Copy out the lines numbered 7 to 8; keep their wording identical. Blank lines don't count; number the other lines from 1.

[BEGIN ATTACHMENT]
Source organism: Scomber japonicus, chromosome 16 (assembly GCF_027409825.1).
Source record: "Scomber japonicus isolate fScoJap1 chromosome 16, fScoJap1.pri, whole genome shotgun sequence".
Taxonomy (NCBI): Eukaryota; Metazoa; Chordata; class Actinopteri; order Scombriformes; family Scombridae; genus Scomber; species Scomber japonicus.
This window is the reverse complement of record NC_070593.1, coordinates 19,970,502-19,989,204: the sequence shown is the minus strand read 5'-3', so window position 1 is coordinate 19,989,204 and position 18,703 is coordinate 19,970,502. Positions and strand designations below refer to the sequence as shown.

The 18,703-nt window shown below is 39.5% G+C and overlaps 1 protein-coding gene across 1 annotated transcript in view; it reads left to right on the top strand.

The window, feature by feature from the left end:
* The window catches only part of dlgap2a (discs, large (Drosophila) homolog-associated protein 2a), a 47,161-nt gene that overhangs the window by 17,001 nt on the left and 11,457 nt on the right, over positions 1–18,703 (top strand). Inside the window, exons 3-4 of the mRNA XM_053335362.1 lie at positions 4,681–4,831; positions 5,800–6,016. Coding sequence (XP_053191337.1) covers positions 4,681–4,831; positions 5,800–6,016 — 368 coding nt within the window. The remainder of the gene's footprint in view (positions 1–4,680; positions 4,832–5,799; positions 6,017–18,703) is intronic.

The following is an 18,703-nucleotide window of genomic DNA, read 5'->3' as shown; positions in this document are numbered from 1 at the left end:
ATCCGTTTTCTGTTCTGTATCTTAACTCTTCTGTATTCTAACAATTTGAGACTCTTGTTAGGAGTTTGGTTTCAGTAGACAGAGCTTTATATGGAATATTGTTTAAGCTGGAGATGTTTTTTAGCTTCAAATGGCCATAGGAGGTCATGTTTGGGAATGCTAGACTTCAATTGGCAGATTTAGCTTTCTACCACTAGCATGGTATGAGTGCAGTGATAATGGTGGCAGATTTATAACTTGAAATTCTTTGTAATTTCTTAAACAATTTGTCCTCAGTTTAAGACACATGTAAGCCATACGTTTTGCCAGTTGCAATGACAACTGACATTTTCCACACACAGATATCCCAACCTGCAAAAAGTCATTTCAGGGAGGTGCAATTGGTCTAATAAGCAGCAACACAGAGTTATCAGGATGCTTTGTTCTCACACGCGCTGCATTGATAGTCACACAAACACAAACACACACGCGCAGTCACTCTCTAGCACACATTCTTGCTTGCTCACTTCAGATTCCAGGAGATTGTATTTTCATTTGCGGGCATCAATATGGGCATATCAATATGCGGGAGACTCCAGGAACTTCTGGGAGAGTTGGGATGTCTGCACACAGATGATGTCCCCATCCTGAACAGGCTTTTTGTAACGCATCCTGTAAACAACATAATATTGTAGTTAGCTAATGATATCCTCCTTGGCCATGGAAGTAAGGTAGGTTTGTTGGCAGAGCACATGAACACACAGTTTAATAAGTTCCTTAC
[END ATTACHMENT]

* The window catches only part of dlgap2a (discs, large (Drosophila) homolog-associated protein 2a), a 47,161-nt gene that overhangs the window by 17,001 nt on the left and 11,457 nt on the right, over positions 1–18,703 (top strand). Inside the window, exons 3-4 of the mRNA XM_053335362.1 lie at positions 4,681–4,831; positions 5,800–6,016. Coding sequence (XP_053191337.1) covers positions 4,681–4,831; positions 5,800–6,016 — 368 coding nt within the window. The remainder of the gene's footprint in view (positions 1–4,680; positions 4,832–5,799; positions 6,017–18,703) is intronic.

The following is an 18,703-nucleotide window of genomic DNA, read 5'->3' as shown; positions in this document are numbered from 1 at the left end: